In silence, I feed him two more bites. He chews slower. I graze his cheek with the backs of my fingers, and he winces. As I prepare the next bite, he sits back.
“No. No more. I can’t take this anymore.” He wipes his eyes, a futile gesture, as the tears continue to roll down his cheeks. “Why did you pick me? What are you doing to me? Why does every fucking thing make me cry? Who are these kings?”
The hurt on his face suggests I called him a string of derogatory names, not lovingly fed him one of the best secret desserts in the Twin Cities. It’s not on the Rainbow Village menu, but you can ask for it.
He crosses his arms. “Tell me.”
I sense an impasse.
“I will answer one question, but not all of those. One. Which question?”
“Why me?”
I wait in silence until I am sure he is ready to hear me.
“Roughly four weeks ago, outside a coffee shop on Selby, a boy dropped his ice cream cone. Maybe four years old. Red jumper. It was an exceptionally warm day in early April—felt like summer. While his mother cleaned up the sidewalk and scolded him, he kept staring at the ice cream stain in disbelief.”
Fitch’s gaze grows distant and then he focuses again and looks at me. “I bought him another ice cream cone.”
“Yes. Before his mom had even finished cleaning it up, you appeared with a new cone and handed it to him before she could protest.”
He waits. But I have nothing more to add.
“That was it? It was just ice cream.”
“It was compassion. Kindness with no expectation of return.”
Fitch looks away and wipes his eyes again. “I spent two dollars. Not even two dollars.”
“I was sitting outside reading a book. Drinking tea. I saw the look on your face when you handed that kid his new ice cream, and I knew. You were one of them. But lost. Sometimes, I will see a man and the words vibrate strong inside me, king him.”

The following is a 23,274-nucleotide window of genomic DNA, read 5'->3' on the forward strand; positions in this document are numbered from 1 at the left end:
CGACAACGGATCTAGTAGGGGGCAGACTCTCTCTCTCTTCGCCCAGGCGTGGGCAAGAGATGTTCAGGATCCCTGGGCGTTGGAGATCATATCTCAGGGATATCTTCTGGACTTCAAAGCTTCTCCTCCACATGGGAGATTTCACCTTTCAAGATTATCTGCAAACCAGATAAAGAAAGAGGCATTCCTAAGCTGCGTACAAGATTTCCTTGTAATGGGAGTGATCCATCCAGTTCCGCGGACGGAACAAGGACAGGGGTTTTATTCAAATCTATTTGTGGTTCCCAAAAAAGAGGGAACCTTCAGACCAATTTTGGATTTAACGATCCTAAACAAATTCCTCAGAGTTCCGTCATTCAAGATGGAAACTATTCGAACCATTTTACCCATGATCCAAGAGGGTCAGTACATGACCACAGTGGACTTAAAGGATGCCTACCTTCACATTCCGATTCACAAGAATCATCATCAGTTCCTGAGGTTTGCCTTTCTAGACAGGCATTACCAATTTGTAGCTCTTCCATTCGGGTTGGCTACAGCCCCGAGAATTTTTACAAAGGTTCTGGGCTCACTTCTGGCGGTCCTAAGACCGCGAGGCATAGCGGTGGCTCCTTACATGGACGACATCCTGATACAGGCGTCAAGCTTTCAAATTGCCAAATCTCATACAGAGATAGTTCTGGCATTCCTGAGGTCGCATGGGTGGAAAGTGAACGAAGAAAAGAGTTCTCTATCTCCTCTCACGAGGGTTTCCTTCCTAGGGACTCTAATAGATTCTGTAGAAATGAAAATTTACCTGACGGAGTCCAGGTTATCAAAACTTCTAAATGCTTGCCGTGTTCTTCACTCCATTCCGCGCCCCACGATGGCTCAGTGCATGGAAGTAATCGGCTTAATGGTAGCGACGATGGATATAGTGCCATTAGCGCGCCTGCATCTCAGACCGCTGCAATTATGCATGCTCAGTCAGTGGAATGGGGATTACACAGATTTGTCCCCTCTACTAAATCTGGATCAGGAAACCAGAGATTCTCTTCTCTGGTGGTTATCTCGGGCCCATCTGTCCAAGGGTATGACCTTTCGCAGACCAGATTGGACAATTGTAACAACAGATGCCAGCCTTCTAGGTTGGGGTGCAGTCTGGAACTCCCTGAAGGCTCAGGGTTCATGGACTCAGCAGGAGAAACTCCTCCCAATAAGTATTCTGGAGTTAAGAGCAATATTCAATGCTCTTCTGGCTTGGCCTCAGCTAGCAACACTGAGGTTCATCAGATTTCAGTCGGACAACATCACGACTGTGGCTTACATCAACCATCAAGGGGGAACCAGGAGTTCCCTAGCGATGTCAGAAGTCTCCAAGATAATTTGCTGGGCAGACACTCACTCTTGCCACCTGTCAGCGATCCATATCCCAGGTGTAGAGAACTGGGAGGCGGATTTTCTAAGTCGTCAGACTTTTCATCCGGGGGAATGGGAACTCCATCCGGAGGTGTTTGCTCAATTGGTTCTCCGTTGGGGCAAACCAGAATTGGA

Fitch opens his mouth to argue, but says nothing.
We feed the dessert to each other in total silence.
When the mango and sticky rice is gone, we thank Greg and leave.


About the author:

Edmond Manning has always been fascinated by fiction: how ordinary words could be sculpted into heartfelt emotions, how heartfelt emotions could leave an imprint inside you stronger than the real world. Mr. Manning never felt worthy to seek publication until recently, when he accidentally stumbled into his own writer’s voice that fit perfectly, like his favorite skull-print, fuzzy jammies. He finally realized that he didn’t have to write like Charles Dickens or Armistead Maupin, two author heroes, and that perhaps his own fiction was juuuuuuust right, because it was his true voice, so he looked around the scrappy word kingdom that he created for himself and shouted, “I’M HOME!” He is now a writer.

In addition to fiction, Edmond enjoys writing non-fiction on his blog, When not writing, he can be found either picking raspberries in the back yard or eating panang curry in an overstuffed chair upstairs, reading comic books.

Promotional post. Materials provided by the author.